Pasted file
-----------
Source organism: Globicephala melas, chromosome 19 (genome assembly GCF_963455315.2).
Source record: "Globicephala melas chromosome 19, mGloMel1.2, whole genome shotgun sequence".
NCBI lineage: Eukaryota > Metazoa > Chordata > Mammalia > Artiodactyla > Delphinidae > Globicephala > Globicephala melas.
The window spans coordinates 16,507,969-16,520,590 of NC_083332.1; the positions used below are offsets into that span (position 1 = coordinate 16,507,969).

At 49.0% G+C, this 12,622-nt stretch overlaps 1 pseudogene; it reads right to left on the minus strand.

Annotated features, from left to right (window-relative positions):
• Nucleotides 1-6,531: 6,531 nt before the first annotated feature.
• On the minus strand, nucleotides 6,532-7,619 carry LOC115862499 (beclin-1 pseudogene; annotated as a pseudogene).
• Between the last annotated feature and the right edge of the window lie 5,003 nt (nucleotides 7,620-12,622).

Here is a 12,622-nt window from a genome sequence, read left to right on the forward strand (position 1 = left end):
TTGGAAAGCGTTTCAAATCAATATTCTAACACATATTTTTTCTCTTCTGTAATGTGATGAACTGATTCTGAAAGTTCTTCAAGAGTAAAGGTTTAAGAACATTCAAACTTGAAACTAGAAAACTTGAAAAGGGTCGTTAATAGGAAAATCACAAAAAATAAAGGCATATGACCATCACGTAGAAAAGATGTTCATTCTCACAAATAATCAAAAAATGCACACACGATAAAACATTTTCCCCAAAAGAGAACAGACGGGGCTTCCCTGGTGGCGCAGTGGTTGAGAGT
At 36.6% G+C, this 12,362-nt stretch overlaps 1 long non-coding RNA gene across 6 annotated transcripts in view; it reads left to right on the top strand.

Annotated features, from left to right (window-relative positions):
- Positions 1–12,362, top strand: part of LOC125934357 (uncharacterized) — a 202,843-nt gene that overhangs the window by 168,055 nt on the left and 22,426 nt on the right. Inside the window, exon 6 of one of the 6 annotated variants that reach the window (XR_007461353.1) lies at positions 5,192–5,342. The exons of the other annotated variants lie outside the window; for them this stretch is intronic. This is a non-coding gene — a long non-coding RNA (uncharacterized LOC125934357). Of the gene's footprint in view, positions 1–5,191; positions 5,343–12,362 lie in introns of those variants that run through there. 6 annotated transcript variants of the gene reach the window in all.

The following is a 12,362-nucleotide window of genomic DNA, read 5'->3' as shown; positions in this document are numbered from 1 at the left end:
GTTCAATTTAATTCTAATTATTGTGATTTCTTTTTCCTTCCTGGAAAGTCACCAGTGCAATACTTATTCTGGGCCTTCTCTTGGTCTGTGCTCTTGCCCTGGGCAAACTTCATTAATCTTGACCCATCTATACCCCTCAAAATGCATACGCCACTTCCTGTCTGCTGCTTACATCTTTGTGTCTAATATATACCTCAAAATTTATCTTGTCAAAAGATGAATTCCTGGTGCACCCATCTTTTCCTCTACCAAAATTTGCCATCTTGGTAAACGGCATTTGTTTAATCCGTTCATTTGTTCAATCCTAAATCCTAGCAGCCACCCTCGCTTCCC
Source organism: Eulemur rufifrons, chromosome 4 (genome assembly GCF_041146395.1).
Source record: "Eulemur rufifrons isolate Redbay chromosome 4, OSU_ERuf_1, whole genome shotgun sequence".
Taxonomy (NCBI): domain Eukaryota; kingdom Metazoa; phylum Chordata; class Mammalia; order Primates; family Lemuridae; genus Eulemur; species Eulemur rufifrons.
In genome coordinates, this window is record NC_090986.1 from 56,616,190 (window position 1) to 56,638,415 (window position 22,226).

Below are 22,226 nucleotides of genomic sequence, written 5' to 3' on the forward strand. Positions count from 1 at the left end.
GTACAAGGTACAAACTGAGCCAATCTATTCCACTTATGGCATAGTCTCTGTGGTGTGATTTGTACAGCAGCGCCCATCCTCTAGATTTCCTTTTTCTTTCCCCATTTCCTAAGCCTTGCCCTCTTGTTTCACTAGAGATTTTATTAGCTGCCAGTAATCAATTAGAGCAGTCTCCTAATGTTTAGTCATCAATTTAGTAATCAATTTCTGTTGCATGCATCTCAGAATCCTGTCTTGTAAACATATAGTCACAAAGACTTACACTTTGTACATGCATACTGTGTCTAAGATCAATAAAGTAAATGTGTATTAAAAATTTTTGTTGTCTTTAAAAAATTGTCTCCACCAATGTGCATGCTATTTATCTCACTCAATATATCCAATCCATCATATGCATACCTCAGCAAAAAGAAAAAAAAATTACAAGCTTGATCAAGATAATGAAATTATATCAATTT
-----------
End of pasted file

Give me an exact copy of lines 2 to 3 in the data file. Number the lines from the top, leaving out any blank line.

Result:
Source record: "Globicephala melas chromosome 19, mGloMel1.2, whole genome shotgun sequence".
NCBI lineage: Eukaryota > Metazoa > Chordata > Mammalia > Artiodactyla > Delphinidae > Globicephala > Globicephala melas.